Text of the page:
The 2016 presidential election has brought the idea of the flow of illegal drugs into the United States to the forefront of national discourse, specifically due to Donald Trump’s promise to build a wall along the southern border of the country.
As such, the first method is to reinforce existing fencing along the border as a physical barrier to stop the flow of drugs.
Second, the deployment of additional border security agents supports this effort.
Third, states pass laws to decriminalize and/or outright legalize recreational marijuana use to, in part, deter the black market for the product.
Fourth, due to high profile deaths due to fentanyl use, the federal government and the media have engaged in a public relations campaign to make citizens more aware of the dangers of fentanyl in other illegal drugs. This aims to decrease the demand for other illegal drugs, which in turn will decrease the amount of fentanyl smuggled.
Fifth, the federal government has worked with the Mexican federal government to arrest and prosecute cartel members in Mexico. These cartels are the primary driver of the drug flow.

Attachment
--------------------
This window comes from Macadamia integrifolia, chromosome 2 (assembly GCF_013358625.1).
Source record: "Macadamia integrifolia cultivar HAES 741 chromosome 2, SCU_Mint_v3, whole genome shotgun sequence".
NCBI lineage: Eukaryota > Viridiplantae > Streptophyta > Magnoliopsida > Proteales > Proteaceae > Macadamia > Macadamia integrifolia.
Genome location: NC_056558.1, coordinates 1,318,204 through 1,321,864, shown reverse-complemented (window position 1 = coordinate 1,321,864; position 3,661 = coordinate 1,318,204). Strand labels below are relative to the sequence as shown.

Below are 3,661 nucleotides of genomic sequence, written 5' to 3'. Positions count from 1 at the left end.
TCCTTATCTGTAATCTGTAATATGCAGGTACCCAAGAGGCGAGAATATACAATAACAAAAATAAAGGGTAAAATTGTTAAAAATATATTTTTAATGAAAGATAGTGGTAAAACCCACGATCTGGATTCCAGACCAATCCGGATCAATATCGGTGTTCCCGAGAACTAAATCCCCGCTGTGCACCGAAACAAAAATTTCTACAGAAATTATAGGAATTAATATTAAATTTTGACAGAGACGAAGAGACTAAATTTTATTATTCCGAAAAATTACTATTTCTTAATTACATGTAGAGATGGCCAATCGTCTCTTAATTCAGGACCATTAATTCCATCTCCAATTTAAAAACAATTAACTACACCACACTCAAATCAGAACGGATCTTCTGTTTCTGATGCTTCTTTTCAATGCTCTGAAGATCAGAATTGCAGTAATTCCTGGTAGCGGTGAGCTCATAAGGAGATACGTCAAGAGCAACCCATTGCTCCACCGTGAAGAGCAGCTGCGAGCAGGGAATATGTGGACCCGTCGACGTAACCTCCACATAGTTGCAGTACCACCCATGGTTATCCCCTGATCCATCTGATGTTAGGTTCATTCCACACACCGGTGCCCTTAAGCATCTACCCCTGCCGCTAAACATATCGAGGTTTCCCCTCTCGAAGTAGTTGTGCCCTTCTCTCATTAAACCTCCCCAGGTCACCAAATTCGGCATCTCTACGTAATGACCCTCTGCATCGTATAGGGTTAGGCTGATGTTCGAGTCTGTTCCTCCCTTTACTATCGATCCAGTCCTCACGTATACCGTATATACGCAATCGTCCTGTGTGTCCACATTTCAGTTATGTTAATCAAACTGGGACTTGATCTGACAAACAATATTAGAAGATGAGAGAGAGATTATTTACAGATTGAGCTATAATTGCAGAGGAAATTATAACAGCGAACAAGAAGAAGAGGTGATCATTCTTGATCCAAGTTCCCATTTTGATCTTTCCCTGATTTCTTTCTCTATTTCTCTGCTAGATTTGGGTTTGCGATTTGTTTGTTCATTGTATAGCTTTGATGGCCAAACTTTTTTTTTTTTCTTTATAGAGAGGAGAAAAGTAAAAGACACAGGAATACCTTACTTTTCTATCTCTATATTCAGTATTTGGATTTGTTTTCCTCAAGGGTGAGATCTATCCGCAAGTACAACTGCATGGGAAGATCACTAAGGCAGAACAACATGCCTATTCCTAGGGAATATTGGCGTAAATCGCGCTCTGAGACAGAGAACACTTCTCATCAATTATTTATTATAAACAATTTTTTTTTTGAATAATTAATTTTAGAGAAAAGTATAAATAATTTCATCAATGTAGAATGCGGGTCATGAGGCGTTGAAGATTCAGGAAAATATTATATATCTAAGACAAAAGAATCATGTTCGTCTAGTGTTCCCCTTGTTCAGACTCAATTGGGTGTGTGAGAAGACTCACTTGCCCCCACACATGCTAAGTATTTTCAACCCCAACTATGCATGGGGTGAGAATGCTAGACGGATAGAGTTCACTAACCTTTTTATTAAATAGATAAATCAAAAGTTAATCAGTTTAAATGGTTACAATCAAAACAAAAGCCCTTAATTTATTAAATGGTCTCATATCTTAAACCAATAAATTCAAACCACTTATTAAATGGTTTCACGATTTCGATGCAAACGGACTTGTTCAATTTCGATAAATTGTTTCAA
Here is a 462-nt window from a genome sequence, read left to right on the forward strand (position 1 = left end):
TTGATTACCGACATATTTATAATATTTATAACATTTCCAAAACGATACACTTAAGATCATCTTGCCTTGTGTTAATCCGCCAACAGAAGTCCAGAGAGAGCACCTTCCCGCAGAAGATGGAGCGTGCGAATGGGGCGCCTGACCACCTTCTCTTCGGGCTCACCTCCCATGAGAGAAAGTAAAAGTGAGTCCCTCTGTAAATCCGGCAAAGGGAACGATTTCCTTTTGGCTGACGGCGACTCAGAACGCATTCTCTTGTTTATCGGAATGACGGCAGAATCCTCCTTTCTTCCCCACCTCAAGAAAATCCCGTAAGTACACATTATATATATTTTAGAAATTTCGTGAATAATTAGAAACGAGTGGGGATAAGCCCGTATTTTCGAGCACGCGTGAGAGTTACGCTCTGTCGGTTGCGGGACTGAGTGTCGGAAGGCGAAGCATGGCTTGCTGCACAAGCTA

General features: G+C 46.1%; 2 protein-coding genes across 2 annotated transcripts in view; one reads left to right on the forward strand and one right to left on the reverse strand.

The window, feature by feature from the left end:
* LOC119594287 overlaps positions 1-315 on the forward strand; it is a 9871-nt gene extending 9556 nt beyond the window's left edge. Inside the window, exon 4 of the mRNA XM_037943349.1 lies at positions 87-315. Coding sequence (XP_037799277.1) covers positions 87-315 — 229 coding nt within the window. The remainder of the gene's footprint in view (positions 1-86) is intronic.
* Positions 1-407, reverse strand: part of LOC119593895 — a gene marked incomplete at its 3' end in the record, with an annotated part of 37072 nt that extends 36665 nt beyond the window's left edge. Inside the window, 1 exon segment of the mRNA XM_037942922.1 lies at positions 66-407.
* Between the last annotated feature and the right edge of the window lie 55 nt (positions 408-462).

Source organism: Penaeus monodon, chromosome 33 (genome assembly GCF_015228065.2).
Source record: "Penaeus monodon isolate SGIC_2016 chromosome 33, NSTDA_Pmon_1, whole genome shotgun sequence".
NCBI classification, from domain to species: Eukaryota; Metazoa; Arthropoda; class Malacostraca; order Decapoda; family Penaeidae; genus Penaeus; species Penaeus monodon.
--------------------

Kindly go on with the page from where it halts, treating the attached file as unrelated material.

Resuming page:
Sixth, the government has put increased emphasis on the search and destruction of underground tunnels along the border.
Seventh, decreased amnesty to illegal aliens crossing the border has been implemented. The harsher punishments, in theory, deter drug smugglers from crossing the border illegally.
Eighth, there have been crackdowns on gangs like MS-13 already stationed in United States. These gangs already have drug distribution channels in place, and those are disrupted with mass arrests.
Ninth, mandatory minimum drug laws were enacted to decrease the incentive to participate in the illegal drug market, but the effects of these policies have arguably been more negative than positive.
Finally, stricter restrictions around opioid prescriptions by doctors have led to less people developing addictions and a cooling of the black market.